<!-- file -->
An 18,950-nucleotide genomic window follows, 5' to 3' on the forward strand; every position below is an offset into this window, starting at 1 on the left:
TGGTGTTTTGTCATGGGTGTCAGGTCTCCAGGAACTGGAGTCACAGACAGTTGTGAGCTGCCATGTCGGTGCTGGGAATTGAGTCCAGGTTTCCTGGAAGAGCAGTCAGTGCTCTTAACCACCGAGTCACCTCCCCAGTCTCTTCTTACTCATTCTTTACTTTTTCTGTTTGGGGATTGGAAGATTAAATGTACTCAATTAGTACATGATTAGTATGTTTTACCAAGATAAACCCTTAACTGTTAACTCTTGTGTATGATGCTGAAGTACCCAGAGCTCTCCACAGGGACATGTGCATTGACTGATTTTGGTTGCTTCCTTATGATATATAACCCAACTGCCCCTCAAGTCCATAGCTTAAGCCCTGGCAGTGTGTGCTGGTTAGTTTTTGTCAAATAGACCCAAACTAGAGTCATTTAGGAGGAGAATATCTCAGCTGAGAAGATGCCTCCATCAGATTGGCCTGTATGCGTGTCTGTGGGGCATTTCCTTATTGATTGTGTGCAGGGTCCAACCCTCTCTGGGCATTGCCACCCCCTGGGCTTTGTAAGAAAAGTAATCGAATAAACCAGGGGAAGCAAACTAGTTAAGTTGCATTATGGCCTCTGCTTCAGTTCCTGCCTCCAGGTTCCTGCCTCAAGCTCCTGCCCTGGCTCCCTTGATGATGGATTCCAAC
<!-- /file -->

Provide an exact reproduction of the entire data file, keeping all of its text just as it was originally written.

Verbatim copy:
An 18,950-nucleotide genomic window follows, 5' to 3' on the forward strand; every position below is an offset into this window, starting at 1 on the left:
TGGTGTTTTGTCATGGGTGTCAGGTCTCCAGGAACTGGAGTCACAGACAGTTGTGAGCTGCCATGTCGGTGCTGGGAATTGAGTCCAGGTTTCCTGGAAGAGCAGTCAGTGCTCTTAACCACCGAGTCACCTCCCCAGTCTCTTCTTACTCATTCTTTACTTTTTCTGTTTGGGGATTGGAAGATTAAATGTACTCAATTAGTACATGATTAGTATGTTTTACCAAGATAAACCCTTAACTGTTAACTCTTGTGTATGATGCTGAAGTACCCAGAGCTCTCCACAGGGACATGTGCATTGACTGATTTTGGTTGCTTCCTTATGATATATAACCCAACTGCCCCTCAAGTCCATAGCTTAAGCCCTGGCAGTGTGTGCTGGTTAGTTTTTGTCAAATAGACCCAAACTAGAGTCATTTAGGAGGAGAATATCTCAGCTGAGAAGATGCCTCCATCAGATTGGCCTGTATGCGTGTCTGTGGGGCATTTCCTTATTGATTGTGTGCAGGGTCCAACCCTCTCTGGGCATTGCCACCCCCTGGGCTTTGTAAGAAAAGTAATCGAATAAACCAGGGGAAGCAAACTAGTTAAGTTGCATTATGGCCTCTGCTTCAGTTCCTGCCTCCAGGTTCCTGCCTCAAGCTCCTGCCCTGGCTCCCTTGATGATGGATTCCAAC